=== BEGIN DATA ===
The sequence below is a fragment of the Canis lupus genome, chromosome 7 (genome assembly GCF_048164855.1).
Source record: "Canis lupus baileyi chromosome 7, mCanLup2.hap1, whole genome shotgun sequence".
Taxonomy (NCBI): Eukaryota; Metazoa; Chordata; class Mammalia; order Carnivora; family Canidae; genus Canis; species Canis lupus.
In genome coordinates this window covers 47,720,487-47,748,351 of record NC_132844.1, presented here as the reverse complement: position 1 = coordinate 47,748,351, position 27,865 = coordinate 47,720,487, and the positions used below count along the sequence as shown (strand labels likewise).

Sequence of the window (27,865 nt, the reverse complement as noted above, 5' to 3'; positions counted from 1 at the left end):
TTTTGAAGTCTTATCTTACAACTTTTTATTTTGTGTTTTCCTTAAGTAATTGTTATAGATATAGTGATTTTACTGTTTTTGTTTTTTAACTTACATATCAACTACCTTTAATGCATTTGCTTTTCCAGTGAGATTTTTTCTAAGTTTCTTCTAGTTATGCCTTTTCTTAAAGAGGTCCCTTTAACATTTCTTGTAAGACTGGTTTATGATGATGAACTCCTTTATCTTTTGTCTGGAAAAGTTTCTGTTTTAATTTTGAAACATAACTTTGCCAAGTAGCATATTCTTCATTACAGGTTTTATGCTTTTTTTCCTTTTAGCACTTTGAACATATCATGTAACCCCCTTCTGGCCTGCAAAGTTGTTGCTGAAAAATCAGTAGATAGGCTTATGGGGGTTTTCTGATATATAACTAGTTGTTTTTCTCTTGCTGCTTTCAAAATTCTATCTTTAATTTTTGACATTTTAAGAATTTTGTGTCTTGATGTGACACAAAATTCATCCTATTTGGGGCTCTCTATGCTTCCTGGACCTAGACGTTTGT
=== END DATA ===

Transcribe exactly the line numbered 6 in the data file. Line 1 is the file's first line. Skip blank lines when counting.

TTTTGAAGTCTTATCTTACAACTTTTTATTTTGTGTTTTCCTTAAGTAATTGTTATAGATATAGTGATTTTACTGTTTTTGTTTTTTAACTTACATATCAACTACCTTTAATGCATTTGCTTTTCCAGTGAGATTTTTTCTAAGTTTCTTCTAGTTATGCCTTTTCTTAAAGAGGTCCCTTTAACATTTCTTGTAAGACTGGTTTATGATGATGAACTCCTTTATCTTTTGTCTGGAAAAGTTTCTGTTTTAATTTTGAAACATAACTTTGCCAAGTAGCATATTCTTCATTACAGGTTTTATGCTTTTTTTCCTTTTAGCACTTTGAACATATCATGTAACCCCCTTCTGGCCTGCAAAGTTGTTGCTGAAAAATCAGTAGATAGGCTTATGGGGGTTTTCTGATATATAACTAGTTGTTTTTCTCTTGCTGCTTTCAAAATTCTATCTTTAATTTTTGACATTTTAAGAATTTTGTGTCTTGATGTGACACAAAATTCATCCTATTTGGGGCTCTCTATGCTTCCTGGACCTAGACGTTTGT